For some, art is supposed to imitate life. Movies are supposed to represent different aspects of human nature, and plenty of movie directors are concerned with the verisimilitude of their work.
And, one of the largest areas where reality shows is dialogue and speech, which is why scriptwriters spend a lot of time trying to get the dialogue right and to make sure that the phrases and expressions used are representative of what is said in real life.
Alternatively, life also tends to imitate art. This can be most clearly seen when a certain phrase or expression gets popularized by a movie.
You have “Yippee-Ki-Yay, motherF*****” for all you Die Hard fans out there. There is also Robert De Niro’s “You talking to me?” and countless other examples.
However, today’s expression, “in the pipe, five by five,” represents a unique situation. It is a case of art imitating life and simultaneously of life imitating art.
What is the meaning of “in the pipe, five by five”?
“In the pipe, five by five” means that everything is going along fine and that you are on track to achieve your goal in the time frame set for you. It was used in James Cameron’s “Aliens” by Collete Hiller’s character, Ferro, the female pilot of the dropship.
Where does “in the pipe, five by five” come from?
“In the pipe, five by five” is actually two expressions mushed into one.
What is the meaning of “in the pipe”?
When something is in the works or is happening, you can say that is “in the pipeline.” This idiomatic expression is especially apt for things that have to follow a set procedure and have to go through several rigorous steps to be completed.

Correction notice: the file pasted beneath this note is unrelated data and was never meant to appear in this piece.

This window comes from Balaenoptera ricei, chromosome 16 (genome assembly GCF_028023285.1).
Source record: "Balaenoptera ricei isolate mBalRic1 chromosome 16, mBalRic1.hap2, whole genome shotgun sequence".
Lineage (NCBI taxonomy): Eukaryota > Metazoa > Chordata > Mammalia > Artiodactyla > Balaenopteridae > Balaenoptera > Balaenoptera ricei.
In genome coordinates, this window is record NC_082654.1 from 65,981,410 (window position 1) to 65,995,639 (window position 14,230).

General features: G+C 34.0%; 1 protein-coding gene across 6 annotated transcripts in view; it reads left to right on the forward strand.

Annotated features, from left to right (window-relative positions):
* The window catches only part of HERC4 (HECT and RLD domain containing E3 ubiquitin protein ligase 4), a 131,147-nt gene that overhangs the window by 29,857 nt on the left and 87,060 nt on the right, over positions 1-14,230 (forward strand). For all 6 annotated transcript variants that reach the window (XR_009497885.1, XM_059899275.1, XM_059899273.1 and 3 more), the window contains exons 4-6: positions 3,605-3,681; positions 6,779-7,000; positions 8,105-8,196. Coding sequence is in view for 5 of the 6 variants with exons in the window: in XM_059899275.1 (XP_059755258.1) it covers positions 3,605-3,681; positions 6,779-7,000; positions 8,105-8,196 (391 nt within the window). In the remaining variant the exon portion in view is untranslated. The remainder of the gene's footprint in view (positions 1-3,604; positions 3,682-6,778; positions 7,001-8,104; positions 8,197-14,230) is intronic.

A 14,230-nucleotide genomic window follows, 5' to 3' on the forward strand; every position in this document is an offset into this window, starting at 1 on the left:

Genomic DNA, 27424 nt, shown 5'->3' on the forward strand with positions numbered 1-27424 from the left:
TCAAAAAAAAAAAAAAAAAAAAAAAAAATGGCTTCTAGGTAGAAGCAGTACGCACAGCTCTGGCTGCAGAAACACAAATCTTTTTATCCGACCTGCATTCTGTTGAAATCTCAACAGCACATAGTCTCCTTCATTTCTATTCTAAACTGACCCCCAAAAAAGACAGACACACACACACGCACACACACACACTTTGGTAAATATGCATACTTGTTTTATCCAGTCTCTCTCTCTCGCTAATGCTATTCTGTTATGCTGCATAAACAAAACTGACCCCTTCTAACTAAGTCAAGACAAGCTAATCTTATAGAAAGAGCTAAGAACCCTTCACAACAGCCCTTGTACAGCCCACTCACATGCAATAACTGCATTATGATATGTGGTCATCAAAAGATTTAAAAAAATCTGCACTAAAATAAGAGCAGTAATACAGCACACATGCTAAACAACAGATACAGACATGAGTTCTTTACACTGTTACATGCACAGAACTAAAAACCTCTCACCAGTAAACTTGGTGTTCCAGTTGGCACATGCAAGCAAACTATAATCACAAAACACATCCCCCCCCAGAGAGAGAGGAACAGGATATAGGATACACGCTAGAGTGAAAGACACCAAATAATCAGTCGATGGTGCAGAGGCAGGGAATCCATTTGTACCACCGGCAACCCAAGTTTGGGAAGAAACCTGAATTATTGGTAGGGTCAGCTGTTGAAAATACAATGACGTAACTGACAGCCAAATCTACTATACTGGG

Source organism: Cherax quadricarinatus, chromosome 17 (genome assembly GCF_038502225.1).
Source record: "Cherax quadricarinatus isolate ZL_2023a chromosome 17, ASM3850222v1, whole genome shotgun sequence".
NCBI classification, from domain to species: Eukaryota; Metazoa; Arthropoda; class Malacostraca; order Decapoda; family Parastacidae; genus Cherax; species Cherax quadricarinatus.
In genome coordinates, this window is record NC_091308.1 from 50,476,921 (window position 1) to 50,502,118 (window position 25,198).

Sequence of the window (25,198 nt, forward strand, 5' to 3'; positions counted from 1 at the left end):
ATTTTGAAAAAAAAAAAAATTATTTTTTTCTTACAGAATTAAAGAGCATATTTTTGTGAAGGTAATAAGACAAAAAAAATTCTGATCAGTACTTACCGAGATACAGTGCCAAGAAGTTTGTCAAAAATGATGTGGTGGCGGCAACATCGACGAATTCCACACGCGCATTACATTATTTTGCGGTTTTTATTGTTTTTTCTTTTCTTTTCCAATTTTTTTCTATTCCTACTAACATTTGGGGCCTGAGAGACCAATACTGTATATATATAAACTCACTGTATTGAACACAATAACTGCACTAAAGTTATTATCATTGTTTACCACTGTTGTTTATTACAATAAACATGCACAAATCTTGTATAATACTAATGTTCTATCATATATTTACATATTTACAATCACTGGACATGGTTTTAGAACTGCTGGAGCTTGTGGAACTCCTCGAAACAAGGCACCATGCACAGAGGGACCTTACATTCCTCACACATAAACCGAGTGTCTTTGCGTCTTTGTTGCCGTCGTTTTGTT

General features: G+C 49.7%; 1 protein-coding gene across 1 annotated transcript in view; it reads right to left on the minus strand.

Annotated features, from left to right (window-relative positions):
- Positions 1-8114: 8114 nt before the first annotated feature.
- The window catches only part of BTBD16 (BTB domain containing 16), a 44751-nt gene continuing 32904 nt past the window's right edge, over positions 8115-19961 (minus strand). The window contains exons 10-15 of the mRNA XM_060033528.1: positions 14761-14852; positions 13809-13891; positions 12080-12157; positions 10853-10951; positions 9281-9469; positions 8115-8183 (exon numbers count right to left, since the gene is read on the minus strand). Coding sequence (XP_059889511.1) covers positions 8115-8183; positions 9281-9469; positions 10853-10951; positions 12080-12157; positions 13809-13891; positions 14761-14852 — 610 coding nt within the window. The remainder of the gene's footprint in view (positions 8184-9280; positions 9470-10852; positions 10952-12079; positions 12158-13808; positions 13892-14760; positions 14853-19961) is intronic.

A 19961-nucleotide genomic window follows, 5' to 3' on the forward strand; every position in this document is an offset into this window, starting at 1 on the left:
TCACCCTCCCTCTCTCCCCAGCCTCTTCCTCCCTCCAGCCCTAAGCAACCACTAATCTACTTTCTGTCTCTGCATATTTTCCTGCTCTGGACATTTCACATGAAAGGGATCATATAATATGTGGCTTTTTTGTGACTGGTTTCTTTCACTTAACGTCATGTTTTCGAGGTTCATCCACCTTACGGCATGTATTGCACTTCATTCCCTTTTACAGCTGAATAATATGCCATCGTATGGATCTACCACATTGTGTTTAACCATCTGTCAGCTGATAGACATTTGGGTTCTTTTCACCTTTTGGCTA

For example, if you’ve applied for membership at a specific club and want to know the status of your application, an employee there might notify you that your application is “in the pipeline.”
The idea here is that just as pipelines transfer materials from point A to point B and do so along a well-defined path, the application that is “in the pipeline” is heading towards a path of acceptance or rejection and is doing so by following well-defined steps.
Even though the expression first appeared within the petroleum industry, which sort of makes sense, you’ll find “in the pipeline” today used as business jargon a lot.
For instance, a company official might announce that they are unable to take any more orders at this time because their pipeline is filled.
“In the pipe” is just an abbreviated form of “in the pipeline.”
In fact, “in the pipe” is used in the navy. It was used to signal that an enemy vehicle was clear ahead and that it was possible to attack said vehicle.
For example, an aviator who was aimed correctly to bomb their target would say that they were “in the pipe.”
What is the meaning of “five by five”?
“Five by five” is actually military jargon. You see, when it comes to radio communication, there are two main scales to gauge the quality of the transmission.
On the one hand, you have transmission clarity. On the other hand, you have transmission strength.